How pets can improve your health

If you’ve ever come home after a long day to have your dog—or better yet, dogs—greet you at the door, you know. If you’ve had a cat curl up on your lap and purr herself to sleep, you get it.

Pets have a way of making it all better. But did you know that pets do more than brighten your mood? That they can provide other tangible health benefits? And we’re not just talking about dogs or cats, either.

Mental health

OK, so I know what I just said about mood, but pets do increase your level of happiness, and not just in the moment—we’re talking about real mental health benefits. Having a pet can help alleviate depression, relieve stress, and ease loneliness.

Studies have shown when we interact with pets, our brains release dopamine (the “pleasure” hormone), oxytocin (the “love” hormone), and serotonin, among other positive chemical changes. We also have significantly lower levels of cortisol, a major stress hormone.

Pets can also serve as a trusted companion for those suffering from loneliness or isolation, especially older adults.

Socialization

Pets can help you socialize, which ties back to your mental health.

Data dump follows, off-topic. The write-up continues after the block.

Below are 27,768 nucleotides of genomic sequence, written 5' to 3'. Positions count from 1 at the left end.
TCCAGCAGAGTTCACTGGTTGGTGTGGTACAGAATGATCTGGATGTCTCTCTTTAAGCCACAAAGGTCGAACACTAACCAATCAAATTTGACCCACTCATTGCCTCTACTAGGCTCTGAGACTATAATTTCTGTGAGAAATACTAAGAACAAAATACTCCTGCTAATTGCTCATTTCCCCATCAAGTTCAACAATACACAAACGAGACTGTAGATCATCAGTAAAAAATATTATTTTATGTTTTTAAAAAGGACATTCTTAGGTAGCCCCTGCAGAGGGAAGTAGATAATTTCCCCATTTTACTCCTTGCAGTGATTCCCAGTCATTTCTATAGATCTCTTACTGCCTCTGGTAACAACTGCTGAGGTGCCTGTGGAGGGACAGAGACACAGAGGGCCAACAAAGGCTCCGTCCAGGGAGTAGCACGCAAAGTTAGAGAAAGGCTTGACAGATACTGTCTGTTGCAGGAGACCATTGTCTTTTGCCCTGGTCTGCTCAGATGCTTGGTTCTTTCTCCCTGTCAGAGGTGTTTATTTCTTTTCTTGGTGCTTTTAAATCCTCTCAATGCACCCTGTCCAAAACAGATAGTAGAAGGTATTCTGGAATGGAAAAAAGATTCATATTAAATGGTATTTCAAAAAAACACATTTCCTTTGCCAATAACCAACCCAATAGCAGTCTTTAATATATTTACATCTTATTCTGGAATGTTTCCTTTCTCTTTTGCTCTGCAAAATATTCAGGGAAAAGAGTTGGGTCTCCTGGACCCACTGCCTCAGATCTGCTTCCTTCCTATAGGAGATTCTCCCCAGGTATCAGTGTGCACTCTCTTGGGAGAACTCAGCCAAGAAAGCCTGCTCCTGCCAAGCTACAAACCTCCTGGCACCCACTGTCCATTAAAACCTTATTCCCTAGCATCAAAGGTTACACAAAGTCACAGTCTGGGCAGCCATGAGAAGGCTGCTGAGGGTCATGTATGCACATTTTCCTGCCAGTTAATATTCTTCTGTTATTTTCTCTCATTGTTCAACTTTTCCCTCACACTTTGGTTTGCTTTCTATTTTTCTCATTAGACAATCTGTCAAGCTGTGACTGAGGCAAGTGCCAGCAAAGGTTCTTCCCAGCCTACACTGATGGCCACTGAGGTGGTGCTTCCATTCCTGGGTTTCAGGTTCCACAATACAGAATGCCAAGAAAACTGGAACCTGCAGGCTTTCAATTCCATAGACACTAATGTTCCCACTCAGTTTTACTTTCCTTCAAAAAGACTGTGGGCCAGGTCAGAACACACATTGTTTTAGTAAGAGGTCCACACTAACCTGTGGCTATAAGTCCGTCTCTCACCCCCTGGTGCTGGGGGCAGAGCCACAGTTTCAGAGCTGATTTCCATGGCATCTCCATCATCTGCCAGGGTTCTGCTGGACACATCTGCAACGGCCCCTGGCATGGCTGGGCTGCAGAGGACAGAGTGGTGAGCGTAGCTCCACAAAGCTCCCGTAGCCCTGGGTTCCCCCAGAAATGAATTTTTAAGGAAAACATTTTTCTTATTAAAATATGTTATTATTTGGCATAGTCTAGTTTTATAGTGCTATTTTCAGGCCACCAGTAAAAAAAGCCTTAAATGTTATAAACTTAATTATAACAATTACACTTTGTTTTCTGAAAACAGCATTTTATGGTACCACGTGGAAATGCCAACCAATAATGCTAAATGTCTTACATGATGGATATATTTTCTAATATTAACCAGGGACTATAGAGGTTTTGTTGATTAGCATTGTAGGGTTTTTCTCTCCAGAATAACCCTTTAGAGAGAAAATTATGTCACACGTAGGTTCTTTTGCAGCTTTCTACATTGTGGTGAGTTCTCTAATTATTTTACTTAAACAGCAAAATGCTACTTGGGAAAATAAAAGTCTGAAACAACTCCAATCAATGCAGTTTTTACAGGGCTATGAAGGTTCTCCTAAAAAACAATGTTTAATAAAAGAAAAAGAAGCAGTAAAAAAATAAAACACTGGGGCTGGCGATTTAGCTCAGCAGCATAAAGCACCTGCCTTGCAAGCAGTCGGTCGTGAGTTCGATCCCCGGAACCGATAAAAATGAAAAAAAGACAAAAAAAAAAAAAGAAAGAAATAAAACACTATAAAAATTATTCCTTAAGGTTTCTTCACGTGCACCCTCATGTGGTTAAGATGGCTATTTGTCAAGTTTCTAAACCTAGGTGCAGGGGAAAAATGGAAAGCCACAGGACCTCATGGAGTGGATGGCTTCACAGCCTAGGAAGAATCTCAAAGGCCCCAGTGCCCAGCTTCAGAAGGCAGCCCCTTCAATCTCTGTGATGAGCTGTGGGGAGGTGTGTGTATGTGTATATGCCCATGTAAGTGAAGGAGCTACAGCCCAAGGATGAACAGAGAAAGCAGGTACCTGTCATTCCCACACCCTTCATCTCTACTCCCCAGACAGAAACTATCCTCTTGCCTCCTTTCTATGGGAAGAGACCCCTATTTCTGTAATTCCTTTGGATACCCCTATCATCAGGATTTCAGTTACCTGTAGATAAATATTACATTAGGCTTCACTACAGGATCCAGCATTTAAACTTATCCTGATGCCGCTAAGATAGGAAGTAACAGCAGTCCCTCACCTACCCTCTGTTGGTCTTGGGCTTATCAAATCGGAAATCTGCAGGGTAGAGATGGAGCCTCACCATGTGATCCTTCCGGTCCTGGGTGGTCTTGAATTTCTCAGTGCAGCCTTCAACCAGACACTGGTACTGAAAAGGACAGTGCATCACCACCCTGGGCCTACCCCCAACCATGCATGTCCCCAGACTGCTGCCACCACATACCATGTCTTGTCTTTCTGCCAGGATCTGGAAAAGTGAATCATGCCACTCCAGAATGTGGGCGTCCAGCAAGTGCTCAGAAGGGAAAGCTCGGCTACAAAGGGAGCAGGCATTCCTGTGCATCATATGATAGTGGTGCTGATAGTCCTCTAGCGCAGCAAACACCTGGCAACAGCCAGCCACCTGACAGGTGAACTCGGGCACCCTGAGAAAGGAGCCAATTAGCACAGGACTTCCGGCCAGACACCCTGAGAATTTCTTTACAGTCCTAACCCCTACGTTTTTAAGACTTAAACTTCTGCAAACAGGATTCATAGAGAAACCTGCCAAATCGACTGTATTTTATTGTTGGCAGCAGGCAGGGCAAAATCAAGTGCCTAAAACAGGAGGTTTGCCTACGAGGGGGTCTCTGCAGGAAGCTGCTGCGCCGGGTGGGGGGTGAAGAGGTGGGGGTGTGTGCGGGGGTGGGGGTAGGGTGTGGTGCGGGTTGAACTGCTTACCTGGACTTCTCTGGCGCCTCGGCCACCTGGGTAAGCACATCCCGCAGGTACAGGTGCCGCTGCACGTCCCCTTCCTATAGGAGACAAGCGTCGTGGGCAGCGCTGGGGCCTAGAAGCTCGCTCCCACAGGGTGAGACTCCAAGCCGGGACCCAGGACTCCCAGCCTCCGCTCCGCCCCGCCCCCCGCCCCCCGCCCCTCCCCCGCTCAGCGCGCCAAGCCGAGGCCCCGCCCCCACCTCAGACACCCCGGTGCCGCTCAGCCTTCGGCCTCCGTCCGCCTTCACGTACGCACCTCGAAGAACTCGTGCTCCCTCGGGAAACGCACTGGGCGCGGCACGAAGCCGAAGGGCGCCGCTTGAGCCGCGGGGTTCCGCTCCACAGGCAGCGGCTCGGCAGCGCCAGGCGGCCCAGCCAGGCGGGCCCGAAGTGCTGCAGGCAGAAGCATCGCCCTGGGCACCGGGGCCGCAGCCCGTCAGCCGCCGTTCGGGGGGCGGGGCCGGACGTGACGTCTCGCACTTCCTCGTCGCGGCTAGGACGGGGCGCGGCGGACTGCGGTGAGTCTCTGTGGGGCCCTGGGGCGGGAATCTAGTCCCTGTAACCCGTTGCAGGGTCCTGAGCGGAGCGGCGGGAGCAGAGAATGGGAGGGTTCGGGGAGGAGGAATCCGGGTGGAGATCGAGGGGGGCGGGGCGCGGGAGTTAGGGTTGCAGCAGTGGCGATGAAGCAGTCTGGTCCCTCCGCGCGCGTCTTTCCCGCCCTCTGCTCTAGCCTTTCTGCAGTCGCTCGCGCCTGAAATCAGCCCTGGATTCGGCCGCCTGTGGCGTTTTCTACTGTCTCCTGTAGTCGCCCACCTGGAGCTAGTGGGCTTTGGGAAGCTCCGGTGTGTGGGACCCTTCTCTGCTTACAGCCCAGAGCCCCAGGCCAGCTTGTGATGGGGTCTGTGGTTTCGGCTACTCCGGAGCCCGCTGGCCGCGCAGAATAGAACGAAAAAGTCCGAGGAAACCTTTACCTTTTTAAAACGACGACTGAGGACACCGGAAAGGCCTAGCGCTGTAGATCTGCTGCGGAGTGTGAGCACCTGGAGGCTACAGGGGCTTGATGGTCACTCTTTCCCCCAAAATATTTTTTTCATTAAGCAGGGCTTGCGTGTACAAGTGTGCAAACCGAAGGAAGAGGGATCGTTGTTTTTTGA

How many times have you struck up a conversation with a stranger walking a dog? Or maybe you deepen friendships by swapping pet stories. Who doesn’t love talking about or hearing about pets? (We once had a dog who would chase planes as they crossed overhead. It worked. We never had one land in our yard, but I digress.)

Heart health

Having a pet, especially a dog, can do your heart a lot of good. Of course, frequent walks with your pooch are good exercise. But even controlling for other factors, studies have found that having a dog can lower your blood pressure and your cholesterol, and as a result lower your risk of a heart attack or stroke.

Immune system

Did you know having a pet may help boost your child’s immune system? Although studies are not yet conclusive, many have indicated that young children who live with cats and dogs are less likely to develop allergies and, perhaps, asthma. It is important to note that exposure to a pet can be a trigger for a child who already has asthma.

Blood sugar

For those with type 1 diabetes, there are diabetes assist dogs who can detect low or rapidly dropping blood sugar levels. These dogs are trained to recognize certain smells on a human’s breath and when they are detected, the dogs are trained to give their owners a nudge or paw at them. Some are even trained to get glucose tablets or juice, retrieve an emergency phone, or get help from another person in the house.

So, pets are pretty great, right? Having a pet is a real commitment, but if you’re willing to make it, it’s well worth the effort. Find a reputable animal shelter, rescue, or breeder. See how much a furry little friend—or even a scaly or feathered one—can help change your life.

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